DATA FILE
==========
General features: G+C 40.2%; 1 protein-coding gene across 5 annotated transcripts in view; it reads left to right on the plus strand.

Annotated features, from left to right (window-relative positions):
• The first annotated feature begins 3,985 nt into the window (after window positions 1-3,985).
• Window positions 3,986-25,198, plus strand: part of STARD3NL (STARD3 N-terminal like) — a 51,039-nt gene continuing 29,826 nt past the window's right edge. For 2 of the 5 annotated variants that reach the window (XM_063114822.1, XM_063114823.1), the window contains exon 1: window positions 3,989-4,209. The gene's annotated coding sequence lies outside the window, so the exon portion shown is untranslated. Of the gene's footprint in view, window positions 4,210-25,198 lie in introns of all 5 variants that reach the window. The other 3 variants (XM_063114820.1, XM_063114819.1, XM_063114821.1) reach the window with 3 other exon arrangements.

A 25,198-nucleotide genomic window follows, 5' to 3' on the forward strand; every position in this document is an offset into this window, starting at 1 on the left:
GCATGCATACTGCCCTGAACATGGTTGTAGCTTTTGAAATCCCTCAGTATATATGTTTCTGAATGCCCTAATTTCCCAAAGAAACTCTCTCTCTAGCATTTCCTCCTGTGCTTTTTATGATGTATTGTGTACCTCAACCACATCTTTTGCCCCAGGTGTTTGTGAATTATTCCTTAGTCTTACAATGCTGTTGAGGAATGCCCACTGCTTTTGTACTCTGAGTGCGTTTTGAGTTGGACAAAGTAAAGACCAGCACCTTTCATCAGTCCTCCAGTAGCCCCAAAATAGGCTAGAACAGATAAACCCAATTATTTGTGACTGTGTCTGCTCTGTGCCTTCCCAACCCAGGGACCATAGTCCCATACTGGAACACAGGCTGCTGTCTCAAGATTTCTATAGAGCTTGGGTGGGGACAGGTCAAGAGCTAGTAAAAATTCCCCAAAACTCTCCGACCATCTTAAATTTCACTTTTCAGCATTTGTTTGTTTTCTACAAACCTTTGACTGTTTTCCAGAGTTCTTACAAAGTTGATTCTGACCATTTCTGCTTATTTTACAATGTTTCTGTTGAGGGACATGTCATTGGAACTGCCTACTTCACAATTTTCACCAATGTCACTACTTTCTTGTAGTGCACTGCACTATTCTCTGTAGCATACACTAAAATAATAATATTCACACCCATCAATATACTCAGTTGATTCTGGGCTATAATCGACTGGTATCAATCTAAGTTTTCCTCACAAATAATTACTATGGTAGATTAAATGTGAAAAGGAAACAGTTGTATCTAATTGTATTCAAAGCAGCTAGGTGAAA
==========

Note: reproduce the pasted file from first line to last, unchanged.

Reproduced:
General features: G+C 40.2%; 1 protein-coding gene across 5 annotated transcripts in view; it reads left to right on the plus strand.

Annotated features, from left to right (window-relative positions):
• The first annotated feature begins 3,985 nt into the window (after window positions 1-3,985).
• Window positions 3,986-25,198, plus strand: part of STARD3NL (STARD3 N-terminal like) — a 51,039-nt gene continuing 29,826 nt past the window's right edge. For 2 of the 5 annotated variants that reach the window (XM_063114822.1, XM_063114823.1), the window contains exon 1: window positions 3,989-4,209. The gene's annotated coding sequence lies outside the window, so the exon portion shown is untranslated. Of the gene's footprint in view, window positions 4,210-25,198 lie in introns of all 5 variants that reach the window. The other 3 variants (XM_063114820.1, XM_063114819.1, XM_063114821.1) reach the window with 3 other exon arrangements.

A 25,198-nucleotide genomic window follows, 5' to 3' on the forward strand; every position in this document is an offset into this window, starting at 1 on the left:
GCATGCATACTGCCCTGAACATGGTTGTAGCTTTTGAAATCCCTCAGTATATATGTTTCTGAATGCCCTAATTTCCCAAAGAAACTCTCTCTCTAGCATTTCCTCCTGTGCTTTTTATGATGTATTGTGTACCTCAACCACATCTTTTGCCCCAGGTGTTTGTGAATTATTCCTTAGTCTTACAATGCTGTTGAGGAATGCCCACTGCTTTTGTACTCTGAGTGCGTTTTGAGTTGGACAAAGTAAAGACCAGCACCTTTCATCAGTCCTCCAGTAGCCCCAAAATAGGCTAGAACAGATAAACCCAATTATTTGTGACTGTGTCTGCTCTGTGCCTTCCCAACCCAGGGACCATAGTCCCATACTGGAACACAGGCTGCTGTCTCAAGATTTCTATAGAGCTTGGGTGGGGACAGGTCAAGAGCTAGTAAAAATTCCCCAAAACTCTCCGACCATCTTAAATTTCACTTTTCAGCATTTGTTTGTTTTCTACAAACCTTTGACTGTTTTCCAGAGTTCTTACAAAGTTGATTCTGACCATTTCTGCTTATTTTACAATGTTTCTGTTGAGGGACATGTCATTGGAACTGCCTACTTCACAATTTTCACCAATGTCACTACTTTCTTGTAGTGCACTGCACTATTCTCTGTAGCATACACTAAAATAATAATATTCACACCCATCAATATACTCAGTTGATTCTGGGCTATAATCGACTGGTATCAATCTAAGTTTTCCTCACAAATAATTACTATGGTAGATTAAATGTGAAAAGGAAACAGTTGTATCTAATTGTATTCAAAGCAGCTAGGTGAAA